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    National Science Foundation Funding - A Predictable Response
    By Hank Campbell | May 27th 2011 10:14 AM | 18 comments | Print | E-mail | Track Comments
    About Hank

    I'm the founder of Science 2.0® and co-author of "Science Left Behind".

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    The National Science Foundation is under some mainstream criticism due to budget and waste concerns highlighted by Senate watchdog Sen. Tom Coburn, R-Oklahoma (see Shrimp On A Treadmill - The NSF Under Fire).

    It's easy for the public and members of Congress to show faux outrage unless it is one of their pet projects but, in Coburn's defense, he goes after everyone, not just science; transportation spending waste, military spending waste, you name it and he has gone after it.    He is exactly the sort of financial 'watchdog' everyone says they want - unless he is watching their group.   

    Instead of taking the opportunity to optimize a system everyone in research knows is flawed, some are reacting nervously and feel a need to defend everything in the report.   That is a mistake.  Some of the items are indefensible.    If the NSF wastes - not spends foolishly - outright wastes, $1.2 billion per year, scientists should be outraged by that.  It is their taxpayer money being wasted on one hand and it is an average of 4,000 projects that did not get funded last year because of wasted money on the other.  If science research is as important for the future as we all say it is, everyone in science should be going after the NSF for holding America back.   Instead, the usual suspects are attacking Coburn and Republicans and saying this highly educated M.D. is too stupid to understand the value of research.  He's a two-time cancer survivor, of course he understands the value of research.   He also understands how much more research could be done if taxpayer money was not wasted.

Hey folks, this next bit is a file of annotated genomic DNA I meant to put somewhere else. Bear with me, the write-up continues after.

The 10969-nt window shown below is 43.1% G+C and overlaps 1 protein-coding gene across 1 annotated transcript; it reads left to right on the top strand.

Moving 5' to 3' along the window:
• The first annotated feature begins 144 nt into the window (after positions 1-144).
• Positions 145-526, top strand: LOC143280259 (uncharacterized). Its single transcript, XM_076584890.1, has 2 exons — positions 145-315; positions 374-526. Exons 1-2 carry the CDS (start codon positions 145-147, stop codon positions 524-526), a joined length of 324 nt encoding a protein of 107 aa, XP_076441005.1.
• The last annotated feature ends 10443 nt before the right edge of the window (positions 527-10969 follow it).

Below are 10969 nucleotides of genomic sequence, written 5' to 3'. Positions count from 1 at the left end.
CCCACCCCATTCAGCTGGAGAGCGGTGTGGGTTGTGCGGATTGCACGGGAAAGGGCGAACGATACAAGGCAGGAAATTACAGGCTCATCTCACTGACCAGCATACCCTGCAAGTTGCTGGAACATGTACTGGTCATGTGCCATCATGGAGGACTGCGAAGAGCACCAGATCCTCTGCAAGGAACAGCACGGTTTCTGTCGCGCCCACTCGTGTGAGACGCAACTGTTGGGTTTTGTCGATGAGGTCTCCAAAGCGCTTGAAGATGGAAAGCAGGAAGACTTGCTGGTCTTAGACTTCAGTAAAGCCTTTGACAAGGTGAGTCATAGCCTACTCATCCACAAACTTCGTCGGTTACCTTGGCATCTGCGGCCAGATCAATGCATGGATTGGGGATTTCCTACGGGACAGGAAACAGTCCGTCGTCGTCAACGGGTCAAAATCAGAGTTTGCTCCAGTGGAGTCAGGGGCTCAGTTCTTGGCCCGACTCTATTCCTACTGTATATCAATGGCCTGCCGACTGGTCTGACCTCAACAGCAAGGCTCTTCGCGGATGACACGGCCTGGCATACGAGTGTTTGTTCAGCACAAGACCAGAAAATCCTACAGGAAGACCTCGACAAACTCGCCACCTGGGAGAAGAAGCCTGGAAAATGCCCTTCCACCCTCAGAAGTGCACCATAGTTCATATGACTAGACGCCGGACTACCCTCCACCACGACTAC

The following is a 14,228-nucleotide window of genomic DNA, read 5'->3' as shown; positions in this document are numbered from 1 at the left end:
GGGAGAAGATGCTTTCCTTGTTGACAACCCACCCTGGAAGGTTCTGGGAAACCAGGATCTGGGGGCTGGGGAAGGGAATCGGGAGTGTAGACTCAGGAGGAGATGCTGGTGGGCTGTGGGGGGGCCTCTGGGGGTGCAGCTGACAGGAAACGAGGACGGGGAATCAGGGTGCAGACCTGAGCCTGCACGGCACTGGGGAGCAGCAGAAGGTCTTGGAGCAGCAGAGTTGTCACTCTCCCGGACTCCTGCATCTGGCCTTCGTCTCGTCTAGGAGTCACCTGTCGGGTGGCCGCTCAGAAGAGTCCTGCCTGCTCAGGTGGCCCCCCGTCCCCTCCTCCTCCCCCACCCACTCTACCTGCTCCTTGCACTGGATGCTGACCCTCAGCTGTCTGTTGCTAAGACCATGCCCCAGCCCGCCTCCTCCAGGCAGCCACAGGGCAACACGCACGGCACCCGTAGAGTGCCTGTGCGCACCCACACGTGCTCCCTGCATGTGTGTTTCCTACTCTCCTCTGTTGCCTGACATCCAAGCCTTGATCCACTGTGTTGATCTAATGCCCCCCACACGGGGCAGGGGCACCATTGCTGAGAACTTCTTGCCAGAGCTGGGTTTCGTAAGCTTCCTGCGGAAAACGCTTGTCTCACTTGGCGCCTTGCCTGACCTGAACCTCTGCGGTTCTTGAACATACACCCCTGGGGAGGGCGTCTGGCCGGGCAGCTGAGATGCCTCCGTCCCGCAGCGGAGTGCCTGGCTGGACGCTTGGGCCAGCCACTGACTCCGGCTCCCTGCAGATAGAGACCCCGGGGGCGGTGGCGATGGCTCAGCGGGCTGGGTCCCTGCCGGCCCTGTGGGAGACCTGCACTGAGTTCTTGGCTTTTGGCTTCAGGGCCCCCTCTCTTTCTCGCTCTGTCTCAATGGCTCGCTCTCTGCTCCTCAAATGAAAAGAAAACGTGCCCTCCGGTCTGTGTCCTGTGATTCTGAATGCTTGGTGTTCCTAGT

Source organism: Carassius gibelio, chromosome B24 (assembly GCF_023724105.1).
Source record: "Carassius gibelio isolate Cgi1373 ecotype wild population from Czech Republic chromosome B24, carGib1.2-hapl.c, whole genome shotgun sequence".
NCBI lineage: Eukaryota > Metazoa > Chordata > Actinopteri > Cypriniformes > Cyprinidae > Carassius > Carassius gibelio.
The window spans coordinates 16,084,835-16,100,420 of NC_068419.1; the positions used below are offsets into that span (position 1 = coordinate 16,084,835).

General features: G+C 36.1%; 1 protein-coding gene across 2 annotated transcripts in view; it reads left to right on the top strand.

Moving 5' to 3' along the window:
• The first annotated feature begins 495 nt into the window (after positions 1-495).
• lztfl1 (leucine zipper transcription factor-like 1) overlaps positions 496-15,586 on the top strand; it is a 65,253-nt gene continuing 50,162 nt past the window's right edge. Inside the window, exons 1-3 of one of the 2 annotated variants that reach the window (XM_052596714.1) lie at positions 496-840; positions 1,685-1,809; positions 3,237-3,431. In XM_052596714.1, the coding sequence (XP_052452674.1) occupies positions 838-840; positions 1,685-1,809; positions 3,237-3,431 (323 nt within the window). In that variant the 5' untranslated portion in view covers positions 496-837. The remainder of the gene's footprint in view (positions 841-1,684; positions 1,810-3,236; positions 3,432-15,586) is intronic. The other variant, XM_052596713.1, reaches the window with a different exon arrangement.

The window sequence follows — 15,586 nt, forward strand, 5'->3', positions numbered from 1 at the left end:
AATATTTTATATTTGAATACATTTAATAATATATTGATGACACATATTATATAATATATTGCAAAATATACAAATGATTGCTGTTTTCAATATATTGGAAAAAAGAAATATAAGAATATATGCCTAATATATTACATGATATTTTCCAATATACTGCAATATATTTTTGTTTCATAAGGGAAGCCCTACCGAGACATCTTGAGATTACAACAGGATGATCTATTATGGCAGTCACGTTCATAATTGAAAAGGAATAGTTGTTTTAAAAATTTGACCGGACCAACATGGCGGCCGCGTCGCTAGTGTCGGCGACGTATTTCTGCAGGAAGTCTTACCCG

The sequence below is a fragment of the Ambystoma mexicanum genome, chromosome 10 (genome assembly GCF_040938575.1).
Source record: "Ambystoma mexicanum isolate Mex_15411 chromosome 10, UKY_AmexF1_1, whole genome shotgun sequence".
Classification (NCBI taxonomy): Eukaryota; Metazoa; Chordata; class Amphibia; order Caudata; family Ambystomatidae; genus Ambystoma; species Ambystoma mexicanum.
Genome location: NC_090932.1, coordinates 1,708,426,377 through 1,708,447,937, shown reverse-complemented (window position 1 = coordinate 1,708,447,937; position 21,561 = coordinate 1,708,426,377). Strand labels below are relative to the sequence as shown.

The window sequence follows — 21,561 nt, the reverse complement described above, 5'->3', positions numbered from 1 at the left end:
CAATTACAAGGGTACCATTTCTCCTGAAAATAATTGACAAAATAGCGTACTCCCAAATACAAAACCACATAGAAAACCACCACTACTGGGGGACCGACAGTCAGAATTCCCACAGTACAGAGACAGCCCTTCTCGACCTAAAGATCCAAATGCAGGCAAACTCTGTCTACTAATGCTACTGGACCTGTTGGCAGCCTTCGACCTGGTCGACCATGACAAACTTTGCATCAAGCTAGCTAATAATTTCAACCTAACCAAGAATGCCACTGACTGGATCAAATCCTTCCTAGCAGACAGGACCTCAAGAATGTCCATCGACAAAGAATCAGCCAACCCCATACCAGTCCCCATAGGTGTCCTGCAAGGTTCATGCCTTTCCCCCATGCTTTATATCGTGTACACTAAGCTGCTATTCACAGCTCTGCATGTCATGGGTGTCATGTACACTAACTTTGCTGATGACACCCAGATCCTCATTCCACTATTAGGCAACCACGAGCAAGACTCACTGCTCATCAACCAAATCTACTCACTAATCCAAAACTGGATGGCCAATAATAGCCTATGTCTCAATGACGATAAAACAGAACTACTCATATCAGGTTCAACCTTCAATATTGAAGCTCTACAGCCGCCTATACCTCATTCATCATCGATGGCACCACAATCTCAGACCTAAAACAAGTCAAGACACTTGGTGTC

It's a key point the reflexively outraged in blogging and on Twitter are missing; he isn't against research, he is against waste.   People pointing out that the government wastes money lots of other ways isn't helpful.    The government spends 50% of its capital on administration so if the NSF now 'fixes' that $1.2 billion in waste, it is another $600 million they spent doing so.   Let's just not waste it in the first place.   They fired the researcher in the South pole because of the so-called 'Jell-O wrestling', for example, though that one I had no issue with - the South Pole is rather boring outside work and that cost nothing.    The NSF weren't simply "Fun Nazis", as he called them, they were also engaged in fixing minor things while major ones went unchecked.

    If researchers want more science to be funded, and not less, they simply need to quietly encourage change, because the NSF has 'Science' in its middle name.  However, not just anything is science because they put science in their name.   Government analysis - political 'science' - is a perfect example of groups that should not be funded by the National Science Foundation.  I'm not saying they won't have value, but with a Department of Defense and various other government (much less private) organizations in the funding business, the National Science Foundation should be using its money for science.

    Bureaucratic shill Howard Silver, executive director of the Consortium of Social Science Associations and former chair of the Coalition for National Science Funding, which advocates for larger NSF budgets (yes, a lobbyist for bigger budgets from the government) told Science writer Jeffrey Mervis, ""His objections to research on democracy and democratic institutions seem odd in a world where building democratic institutions in the Middle East and elsewhere has become increasingly important."